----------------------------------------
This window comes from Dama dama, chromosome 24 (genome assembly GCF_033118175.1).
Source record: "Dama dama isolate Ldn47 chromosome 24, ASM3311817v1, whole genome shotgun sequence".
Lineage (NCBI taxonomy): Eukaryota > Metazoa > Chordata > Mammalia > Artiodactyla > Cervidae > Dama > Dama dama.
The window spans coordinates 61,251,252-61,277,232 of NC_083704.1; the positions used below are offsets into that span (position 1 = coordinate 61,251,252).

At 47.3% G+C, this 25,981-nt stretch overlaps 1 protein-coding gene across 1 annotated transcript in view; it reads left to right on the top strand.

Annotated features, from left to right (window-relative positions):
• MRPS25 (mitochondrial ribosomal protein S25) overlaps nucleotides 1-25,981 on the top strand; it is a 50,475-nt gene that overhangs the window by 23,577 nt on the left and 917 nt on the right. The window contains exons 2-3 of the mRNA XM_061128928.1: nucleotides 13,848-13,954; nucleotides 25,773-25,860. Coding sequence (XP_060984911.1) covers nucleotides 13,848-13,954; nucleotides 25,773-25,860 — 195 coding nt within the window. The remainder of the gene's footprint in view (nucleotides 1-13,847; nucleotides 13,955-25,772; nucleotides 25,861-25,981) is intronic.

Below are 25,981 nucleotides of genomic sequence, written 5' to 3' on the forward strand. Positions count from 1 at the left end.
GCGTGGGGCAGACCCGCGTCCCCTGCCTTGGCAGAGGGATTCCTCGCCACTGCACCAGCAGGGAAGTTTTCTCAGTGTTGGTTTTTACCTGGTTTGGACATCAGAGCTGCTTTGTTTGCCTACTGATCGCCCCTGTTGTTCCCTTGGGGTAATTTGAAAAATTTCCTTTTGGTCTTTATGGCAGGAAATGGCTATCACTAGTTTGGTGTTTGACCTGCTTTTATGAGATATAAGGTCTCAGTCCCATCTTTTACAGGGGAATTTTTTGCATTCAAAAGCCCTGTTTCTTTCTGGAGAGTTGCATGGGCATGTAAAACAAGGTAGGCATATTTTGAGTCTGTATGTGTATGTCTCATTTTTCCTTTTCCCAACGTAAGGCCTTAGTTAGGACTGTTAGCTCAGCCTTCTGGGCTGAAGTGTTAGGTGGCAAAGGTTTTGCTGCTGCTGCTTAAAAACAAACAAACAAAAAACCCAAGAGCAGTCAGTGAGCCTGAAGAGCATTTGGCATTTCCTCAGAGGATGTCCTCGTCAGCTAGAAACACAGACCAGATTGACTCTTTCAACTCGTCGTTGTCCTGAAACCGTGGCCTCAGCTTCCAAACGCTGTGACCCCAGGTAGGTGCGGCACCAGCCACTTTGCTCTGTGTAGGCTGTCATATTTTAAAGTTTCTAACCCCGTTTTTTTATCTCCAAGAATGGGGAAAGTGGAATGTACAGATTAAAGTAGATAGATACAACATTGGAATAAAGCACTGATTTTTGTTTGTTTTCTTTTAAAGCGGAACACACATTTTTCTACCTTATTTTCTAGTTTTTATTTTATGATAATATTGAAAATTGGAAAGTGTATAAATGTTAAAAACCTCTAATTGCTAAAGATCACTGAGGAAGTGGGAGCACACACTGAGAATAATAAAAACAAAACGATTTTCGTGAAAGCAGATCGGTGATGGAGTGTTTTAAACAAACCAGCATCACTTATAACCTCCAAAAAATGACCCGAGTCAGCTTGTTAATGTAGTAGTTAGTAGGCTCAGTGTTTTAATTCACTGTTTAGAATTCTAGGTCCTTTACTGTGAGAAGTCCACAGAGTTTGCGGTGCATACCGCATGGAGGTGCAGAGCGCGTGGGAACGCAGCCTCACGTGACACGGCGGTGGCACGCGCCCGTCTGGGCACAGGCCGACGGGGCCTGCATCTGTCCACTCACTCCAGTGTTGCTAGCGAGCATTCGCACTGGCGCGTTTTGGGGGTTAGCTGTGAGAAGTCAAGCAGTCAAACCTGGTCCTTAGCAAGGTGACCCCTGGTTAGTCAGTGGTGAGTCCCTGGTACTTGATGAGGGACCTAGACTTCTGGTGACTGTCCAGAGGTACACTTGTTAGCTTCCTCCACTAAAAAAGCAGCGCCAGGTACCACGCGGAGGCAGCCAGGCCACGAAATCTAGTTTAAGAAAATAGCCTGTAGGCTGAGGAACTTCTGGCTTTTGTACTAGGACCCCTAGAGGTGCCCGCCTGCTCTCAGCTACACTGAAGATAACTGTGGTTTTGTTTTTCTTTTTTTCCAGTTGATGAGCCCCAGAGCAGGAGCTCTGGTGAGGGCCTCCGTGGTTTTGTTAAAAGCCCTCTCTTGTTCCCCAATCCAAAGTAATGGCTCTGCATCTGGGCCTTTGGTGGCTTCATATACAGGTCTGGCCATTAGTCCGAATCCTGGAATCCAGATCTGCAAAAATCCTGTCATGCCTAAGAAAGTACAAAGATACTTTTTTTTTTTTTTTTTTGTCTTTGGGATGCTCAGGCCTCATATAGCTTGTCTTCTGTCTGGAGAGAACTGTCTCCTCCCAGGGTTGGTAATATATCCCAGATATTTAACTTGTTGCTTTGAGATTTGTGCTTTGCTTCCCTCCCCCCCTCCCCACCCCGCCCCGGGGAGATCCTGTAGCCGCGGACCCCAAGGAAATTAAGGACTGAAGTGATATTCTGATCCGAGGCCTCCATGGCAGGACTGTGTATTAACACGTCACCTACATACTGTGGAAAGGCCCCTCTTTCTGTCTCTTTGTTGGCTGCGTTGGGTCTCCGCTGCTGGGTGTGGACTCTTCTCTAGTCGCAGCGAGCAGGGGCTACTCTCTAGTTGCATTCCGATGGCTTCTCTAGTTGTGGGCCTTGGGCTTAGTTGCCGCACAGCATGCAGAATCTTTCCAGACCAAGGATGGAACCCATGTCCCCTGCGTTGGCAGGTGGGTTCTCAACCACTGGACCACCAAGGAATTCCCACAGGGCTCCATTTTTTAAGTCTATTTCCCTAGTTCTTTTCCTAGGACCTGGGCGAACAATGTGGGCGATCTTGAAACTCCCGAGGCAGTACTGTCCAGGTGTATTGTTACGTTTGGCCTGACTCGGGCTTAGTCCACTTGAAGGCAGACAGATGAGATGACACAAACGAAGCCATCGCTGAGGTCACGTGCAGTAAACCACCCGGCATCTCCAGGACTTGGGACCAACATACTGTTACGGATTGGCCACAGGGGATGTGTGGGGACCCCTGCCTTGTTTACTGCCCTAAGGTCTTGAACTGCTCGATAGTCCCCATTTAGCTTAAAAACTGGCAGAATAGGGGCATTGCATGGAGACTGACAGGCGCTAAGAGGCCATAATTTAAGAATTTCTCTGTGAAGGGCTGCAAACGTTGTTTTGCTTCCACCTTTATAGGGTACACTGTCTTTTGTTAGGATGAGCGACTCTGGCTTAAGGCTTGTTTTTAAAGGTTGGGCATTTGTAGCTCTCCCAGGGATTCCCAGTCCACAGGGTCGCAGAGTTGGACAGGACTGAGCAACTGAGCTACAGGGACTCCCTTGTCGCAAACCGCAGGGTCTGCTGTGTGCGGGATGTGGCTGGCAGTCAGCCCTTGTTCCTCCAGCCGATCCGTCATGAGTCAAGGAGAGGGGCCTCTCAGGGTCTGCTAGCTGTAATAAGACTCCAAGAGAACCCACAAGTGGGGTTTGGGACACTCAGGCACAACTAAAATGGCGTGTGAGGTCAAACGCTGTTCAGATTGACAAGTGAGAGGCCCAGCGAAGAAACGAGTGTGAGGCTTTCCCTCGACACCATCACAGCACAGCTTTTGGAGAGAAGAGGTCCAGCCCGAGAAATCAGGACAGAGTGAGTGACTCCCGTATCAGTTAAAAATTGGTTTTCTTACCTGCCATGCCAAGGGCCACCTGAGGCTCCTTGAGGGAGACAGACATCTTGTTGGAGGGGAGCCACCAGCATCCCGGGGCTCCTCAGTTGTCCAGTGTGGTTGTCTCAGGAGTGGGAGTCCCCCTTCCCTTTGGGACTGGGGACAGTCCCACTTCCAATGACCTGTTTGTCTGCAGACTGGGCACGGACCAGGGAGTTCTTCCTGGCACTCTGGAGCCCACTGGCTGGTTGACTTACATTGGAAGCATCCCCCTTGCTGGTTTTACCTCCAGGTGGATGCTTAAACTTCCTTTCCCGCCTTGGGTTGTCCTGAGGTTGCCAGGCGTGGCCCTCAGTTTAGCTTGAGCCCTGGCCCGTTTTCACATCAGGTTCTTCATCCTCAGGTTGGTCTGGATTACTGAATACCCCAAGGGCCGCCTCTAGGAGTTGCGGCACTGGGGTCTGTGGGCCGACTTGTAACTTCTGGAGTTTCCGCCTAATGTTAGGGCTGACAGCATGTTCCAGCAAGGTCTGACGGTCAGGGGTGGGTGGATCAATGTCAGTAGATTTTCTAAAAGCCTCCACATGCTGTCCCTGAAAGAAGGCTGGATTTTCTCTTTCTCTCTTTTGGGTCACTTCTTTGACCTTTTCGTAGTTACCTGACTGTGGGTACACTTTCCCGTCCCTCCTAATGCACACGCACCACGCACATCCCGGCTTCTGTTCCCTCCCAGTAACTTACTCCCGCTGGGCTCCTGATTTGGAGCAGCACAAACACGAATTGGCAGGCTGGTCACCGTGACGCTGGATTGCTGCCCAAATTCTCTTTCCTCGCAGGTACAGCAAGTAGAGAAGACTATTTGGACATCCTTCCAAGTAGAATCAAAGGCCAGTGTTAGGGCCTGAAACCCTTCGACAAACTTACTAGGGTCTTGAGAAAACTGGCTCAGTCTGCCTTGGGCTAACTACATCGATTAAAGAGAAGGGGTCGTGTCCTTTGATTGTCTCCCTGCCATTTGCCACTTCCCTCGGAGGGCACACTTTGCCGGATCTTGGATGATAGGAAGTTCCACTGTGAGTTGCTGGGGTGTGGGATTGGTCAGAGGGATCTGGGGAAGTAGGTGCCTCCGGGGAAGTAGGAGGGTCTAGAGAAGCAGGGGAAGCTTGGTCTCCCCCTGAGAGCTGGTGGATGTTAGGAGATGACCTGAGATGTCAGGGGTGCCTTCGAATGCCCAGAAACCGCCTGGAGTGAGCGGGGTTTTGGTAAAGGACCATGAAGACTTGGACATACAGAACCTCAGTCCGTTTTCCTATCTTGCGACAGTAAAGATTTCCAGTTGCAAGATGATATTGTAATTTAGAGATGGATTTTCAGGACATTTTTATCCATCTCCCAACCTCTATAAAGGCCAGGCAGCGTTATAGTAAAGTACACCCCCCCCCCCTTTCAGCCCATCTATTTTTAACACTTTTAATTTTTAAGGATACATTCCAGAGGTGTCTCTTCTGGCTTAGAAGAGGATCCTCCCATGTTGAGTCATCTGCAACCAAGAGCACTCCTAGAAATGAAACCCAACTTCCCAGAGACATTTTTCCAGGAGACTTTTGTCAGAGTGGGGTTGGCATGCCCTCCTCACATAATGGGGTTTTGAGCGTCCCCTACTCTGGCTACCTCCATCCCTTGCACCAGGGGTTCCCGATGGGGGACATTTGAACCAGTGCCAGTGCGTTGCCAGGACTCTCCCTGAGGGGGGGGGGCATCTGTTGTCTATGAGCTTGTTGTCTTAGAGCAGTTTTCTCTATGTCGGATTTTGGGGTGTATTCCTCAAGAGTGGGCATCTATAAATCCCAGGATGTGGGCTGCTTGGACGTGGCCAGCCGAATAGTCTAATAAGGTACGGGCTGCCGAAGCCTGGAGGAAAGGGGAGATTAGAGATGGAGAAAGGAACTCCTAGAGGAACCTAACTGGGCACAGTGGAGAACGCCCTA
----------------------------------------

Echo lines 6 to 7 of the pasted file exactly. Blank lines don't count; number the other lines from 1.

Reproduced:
Annotated features, from left to right (window-relative positions):
• MRPS25 (mitochondrial ribosomal protein S25) overlaps nucleotides 1-25,981 on the top strand; it is a 50,475-nt gene that overhangs the window by 23,577 nt on the left and 917 nt on the right. The window contains exons 2-3 of the mRNA XM_061128928.1: nucleotides 13,848-13,954; nucleotides 25,773-25,860. Coding sequence (XP_060984911.1) covers nucleotides 13,848-13,954; nucleotides 25,773-25,860 — 195 coding nt within the window. The remainder of the gene's footprint in view (nucleotides 1-13,847; nucleotides 13,955-25,772; nucleotides 25,861-25,981) is intronic.